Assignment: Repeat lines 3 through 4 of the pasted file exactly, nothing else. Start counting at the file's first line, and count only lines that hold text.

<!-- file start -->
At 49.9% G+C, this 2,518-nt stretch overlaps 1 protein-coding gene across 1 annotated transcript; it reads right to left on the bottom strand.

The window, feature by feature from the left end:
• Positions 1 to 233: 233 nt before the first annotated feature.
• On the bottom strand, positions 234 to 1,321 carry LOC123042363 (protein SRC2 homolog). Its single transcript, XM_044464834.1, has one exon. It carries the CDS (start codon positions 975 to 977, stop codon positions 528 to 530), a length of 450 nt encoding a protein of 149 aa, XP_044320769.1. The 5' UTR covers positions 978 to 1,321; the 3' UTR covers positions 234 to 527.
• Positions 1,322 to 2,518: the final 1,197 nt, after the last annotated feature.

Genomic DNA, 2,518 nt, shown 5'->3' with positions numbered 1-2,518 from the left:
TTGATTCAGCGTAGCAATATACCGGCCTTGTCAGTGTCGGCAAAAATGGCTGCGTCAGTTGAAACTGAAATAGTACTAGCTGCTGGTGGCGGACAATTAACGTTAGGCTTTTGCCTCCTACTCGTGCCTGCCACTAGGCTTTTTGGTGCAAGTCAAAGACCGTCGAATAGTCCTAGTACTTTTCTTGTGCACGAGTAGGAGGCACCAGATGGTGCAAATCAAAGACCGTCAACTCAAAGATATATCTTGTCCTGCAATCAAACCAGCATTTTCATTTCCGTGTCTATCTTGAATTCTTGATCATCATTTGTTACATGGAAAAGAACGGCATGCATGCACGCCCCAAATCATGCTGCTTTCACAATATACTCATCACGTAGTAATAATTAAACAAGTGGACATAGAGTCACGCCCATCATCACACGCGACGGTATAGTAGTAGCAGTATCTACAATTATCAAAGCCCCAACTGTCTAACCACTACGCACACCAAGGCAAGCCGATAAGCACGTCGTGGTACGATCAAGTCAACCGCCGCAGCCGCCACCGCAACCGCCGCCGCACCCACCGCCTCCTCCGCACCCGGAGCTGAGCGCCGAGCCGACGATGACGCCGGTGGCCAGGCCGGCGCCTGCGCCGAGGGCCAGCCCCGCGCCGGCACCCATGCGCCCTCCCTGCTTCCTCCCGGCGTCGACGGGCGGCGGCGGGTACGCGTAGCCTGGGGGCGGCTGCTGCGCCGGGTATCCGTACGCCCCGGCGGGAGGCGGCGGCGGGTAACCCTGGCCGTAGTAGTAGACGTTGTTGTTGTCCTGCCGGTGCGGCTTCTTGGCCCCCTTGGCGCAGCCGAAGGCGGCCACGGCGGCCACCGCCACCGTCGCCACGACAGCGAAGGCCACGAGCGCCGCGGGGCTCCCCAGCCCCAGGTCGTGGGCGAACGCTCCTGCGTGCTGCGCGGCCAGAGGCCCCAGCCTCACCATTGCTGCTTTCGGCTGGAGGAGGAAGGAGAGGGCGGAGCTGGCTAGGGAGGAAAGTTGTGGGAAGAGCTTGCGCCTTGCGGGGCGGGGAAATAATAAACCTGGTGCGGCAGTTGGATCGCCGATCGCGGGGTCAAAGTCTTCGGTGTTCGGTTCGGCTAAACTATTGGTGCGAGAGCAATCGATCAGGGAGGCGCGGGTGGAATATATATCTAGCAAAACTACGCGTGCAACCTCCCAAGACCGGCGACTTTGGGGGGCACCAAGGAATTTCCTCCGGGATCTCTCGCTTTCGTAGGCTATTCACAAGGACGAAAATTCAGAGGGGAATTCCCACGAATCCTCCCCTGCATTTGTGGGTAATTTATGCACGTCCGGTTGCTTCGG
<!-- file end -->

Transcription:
• Positions 1 to 233: 233 nt before the first annotated feature.
• On the bottom strand, positions 234 to 1,321 carry LOC123042363 (protein SRC2 homolog). Its single transcript, XM_044464834.1, has one exon. It carries the CDS (start codon positions 975 to 977, stop codon positions 528 to 530), a length of 450 nt encoding a protein of 149 aa, XP_044320769.1. The 5' UTR covers positions 978 to 1,321; the 3' UTR covers positions 234 to 527.